Pet Connection by Dr. Marty Becker, Kim Campbell Thornton and Mikkel Becker



The weather outside is, um, delightful. The slight nip in the air in central Oklahoma, where I'm visiting, gives barely a hint that Christmas will be upon us in a matter of days. Besides decorating the tree and mailing holiday cards, it's time to start thinking about the perfect gifts for pets and pet-loving friends.

Beyond the perfect gift, it's important to consider pet welfare during the holidays because of all the hustle and bustle that surrounds this time of year. Visits from relatives, road trips to Grandma's house, cocktail parties: all offer opportunities for pets to be either naughty or nice. We have some strategies to help involve Baxter and Boots in the holidays, keep them safe, and provide them with goodies in their stockings instead of lumps of coal.

-- Kick off the season with good scents. When you're baking holiday cookies, whip up a batch of dog treats, too. You'll know exactly what's in them, and your pet will love them because they come from you. You can find lots of great recipes online.

-- Adapt holiday decor to the realities of life with pets. If you have a Christmas tree, leave lower branches bare of ornaments to prevent curious pups and kittens from pulling them off.

-- Choose unbreakable ornaments, and avoid using tinsel, which can cause intestinal blockages if swallowed.

-- If you have a puppy in the home, set a small Christmas tree on top of a chest or tabletop, out of reach of your young canine pal.

-- Instead of decorating packages with ribbon, which some pets like to chew and swallow -- with regrettable results -- make pretty bows out of wrapping paper, using scissors to curl the ends.

-- Consider setting a pet-proof table, especially if you have a new puppy or kitten in the home, or if your big galoot of a dog is a well-meaning klutz. Leave Grandma's antique Irish lace tablecloth folded away and substitute a holiday-themed vinyl or machine-washable tablecloth instead -- one that's less vulnerable to spills and tears.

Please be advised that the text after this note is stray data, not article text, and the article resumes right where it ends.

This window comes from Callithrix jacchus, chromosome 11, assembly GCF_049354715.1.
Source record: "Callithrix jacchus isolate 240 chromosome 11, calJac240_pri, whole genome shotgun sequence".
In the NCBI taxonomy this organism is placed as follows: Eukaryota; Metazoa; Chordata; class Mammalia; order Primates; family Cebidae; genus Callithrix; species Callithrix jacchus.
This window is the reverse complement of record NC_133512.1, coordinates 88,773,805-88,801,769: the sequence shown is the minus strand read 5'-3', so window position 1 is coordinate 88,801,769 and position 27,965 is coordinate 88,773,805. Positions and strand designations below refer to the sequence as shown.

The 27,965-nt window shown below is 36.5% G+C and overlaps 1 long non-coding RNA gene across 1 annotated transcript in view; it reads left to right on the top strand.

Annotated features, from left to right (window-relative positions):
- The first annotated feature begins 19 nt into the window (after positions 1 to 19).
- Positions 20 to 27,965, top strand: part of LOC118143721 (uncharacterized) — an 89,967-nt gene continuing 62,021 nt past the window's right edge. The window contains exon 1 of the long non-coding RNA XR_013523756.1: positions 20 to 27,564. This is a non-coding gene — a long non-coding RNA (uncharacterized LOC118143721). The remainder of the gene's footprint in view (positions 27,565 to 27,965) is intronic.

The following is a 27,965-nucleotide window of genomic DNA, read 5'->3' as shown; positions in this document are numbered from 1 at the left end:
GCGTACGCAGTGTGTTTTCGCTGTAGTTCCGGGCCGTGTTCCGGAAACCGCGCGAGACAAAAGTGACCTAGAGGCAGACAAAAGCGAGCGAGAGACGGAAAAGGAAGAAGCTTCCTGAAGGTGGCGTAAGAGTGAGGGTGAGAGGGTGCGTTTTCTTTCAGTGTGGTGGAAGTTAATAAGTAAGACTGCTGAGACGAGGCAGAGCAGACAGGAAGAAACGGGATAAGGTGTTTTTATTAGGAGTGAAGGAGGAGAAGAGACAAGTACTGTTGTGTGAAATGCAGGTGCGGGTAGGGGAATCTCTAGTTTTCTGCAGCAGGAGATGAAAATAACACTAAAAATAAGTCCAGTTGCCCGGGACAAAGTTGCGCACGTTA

-- Schedule a pet picture with Santa. Lots of pet-related businesses, shelters and even malls offer sessions. You'll treasure the memories, and often the price you pay goes to help pets in need.

-- Be sure there's something under the tree for your pet to tear up, er, unwrap. Some that we like:

-- Skipping Stones by Kurgo, brightly colored floating fetch toys that skip across water.

-- Chuckit LightPlay Max Glow Ball, specially designed to light up play when days are short and night comes early.

-- Galaxy Mojo Maker Air Wand, a feather toy with a retractable cord, comfortable handle and spiral motion to send your cat into orbit -- in a good way.

Cat lovers who are design aficionados will appreciate "Catification: Designing a Happy and Stylish Home for Your Cat (and You!)" by Jackson Galaxy and Kate Benjamin. New cat owners or anyone who loves cats can find a wealth of feline facts in "The Original Cat Fancy Cat Bible: The Definitive Source for All Things Cat" by Sandy Robins with Arnold Plotnick, DVM.

For dog lovers, select from "The Life and Love of Dogs" by Lewis Blackwell, a collection of hundreds of images of dogs accompanied by insightful and inspiring text, and Rebecca Frankel's "War Dogs: Tales of Canine Heroism, History, and Love," which Washington Post reviewer Jonathan Yardley calls "an exceptionally interesting and surprisingly moving book."

What are my dogs getting? Keeper is rocking a new blue leather collar with matching leash, Harper is going to Santa Fe with us for Christmas, and Gemma, well, she's tough to buy for. I'm still shopping.


Be choosy about

pets' chew toys

Q: One of my friends gave my Cavapoo an antler chew. It seems kind of hard. Is it safe for him to chew on? -- via email

A: We all know how puppies love to chew, and many dogs continue the activity into adulthood. In much the same way as some people bite their fingernails or twirl their hair, some dogs turn to chewing as an outlet for their energy or a way to reduce stress, especially when they're home alone. For other dogs, it's simply an entertaining behavior.